Corinth in Late Antiquity: A Greek, Roman and Christian City

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I.B.Tauris, Feb 22, 2018 - History - 368 pages
Late antique Corinth was on the frontline of the radical political, economic and religious transformations that swept across the Mediterranean world from the second to sixth centuries CE. A strategic merchant city, it became a hugely important metropolis in Roman Greece and, later, a key focal point for early Christianity. In late antiquity, Corinthians recognised new Christian authorities; adopted novel rites of civic celebration and decoration; and destroyed, rebuilt and added to the city’s ancient landscape and monuments. Drawing on evidence from ancient literary sources, extensive archaeological excavations and historical records, Amelia Brown here surveys this period of urban transformation, from the old Agora and temples to new churches and fortifications. Influenced by the methodological advances of urban studies, Brown demonstrates the many ways Corinthians responded to internal and external pressures by building, demolishing and repurposing urban public space, thus transforming Corinthian society, civic identity and urban infrastructure. In a departure from isolated textual and archaeological studies, she connects this process to broader changes in metropolitan life, contributing to the present understanding of urban experience in the late antique Mediterranean.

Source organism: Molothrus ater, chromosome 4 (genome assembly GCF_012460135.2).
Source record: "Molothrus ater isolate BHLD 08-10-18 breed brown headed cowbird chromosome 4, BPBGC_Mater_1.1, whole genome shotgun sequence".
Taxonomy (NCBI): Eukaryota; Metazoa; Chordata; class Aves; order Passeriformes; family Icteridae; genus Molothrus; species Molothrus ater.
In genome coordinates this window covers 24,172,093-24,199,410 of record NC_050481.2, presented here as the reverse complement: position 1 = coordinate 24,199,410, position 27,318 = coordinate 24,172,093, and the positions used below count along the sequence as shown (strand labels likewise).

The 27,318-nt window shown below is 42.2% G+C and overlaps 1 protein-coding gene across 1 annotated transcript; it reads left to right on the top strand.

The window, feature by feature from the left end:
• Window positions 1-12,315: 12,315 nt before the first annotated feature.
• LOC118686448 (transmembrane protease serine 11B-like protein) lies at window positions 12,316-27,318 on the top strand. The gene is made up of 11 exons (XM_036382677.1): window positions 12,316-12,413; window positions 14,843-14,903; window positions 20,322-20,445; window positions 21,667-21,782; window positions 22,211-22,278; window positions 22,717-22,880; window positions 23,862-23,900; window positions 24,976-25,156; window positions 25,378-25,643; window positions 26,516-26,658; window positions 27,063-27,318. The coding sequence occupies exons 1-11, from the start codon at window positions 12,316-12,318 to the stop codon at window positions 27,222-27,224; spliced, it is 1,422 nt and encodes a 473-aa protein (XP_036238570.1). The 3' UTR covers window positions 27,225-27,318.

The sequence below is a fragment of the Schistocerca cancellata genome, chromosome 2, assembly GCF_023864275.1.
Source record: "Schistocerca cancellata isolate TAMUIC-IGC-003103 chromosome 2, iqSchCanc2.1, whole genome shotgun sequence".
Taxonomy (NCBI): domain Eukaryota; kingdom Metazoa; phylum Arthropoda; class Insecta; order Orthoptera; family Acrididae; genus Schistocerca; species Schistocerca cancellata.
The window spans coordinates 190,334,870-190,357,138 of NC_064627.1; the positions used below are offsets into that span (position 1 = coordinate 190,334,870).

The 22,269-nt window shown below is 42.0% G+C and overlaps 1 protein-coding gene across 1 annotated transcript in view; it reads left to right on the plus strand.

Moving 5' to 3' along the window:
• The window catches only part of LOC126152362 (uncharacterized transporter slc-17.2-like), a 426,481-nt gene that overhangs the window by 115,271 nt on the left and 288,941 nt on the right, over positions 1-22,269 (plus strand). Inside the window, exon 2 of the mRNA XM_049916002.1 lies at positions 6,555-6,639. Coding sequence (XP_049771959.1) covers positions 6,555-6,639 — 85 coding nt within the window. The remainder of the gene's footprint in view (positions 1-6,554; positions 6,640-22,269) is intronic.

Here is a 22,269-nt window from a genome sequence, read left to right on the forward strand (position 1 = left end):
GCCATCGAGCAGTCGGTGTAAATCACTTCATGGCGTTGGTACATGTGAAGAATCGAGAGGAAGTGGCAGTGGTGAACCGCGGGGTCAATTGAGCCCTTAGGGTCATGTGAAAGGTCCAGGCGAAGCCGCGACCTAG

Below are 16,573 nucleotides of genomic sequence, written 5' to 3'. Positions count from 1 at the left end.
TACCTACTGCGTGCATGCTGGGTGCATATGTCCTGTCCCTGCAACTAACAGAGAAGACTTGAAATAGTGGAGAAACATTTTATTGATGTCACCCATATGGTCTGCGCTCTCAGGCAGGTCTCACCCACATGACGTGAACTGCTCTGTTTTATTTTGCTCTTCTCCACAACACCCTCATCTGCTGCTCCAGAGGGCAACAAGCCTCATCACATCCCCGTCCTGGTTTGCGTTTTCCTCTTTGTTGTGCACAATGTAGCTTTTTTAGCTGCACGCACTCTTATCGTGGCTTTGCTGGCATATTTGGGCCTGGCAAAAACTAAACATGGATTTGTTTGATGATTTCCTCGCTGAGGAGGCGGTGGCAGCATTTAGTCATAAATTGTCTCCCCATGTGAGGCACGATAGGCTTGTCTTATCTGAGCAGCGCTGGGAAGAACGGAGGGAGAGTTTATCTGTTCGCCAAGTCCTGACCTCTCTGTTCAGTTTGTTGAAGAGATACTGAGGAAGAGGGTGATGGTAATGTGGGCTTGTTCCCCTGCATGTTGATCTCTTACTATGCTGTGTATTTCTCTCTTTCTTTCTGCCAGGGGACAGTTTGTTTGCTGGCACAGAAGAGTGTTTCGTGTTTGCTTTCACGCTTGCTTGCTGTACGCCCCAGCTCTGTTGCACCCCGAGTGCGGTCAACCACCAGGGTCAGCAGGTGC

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User Review  - DinadansFriend - LibraryThing

A remarkably coherent book dealing with a very complex Archaeological site. Corinth had a Greek beginning, then the classical city was sacked by the Romans in 144 BCE, and then colonized as a Roman ... Read full review

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About the author (2018)

Amelia Brown is a senior lecturer at the University of Queensland in Brisbane, Australia. She has published widely on ancient Greece in the late antique and early Byzantine periods.

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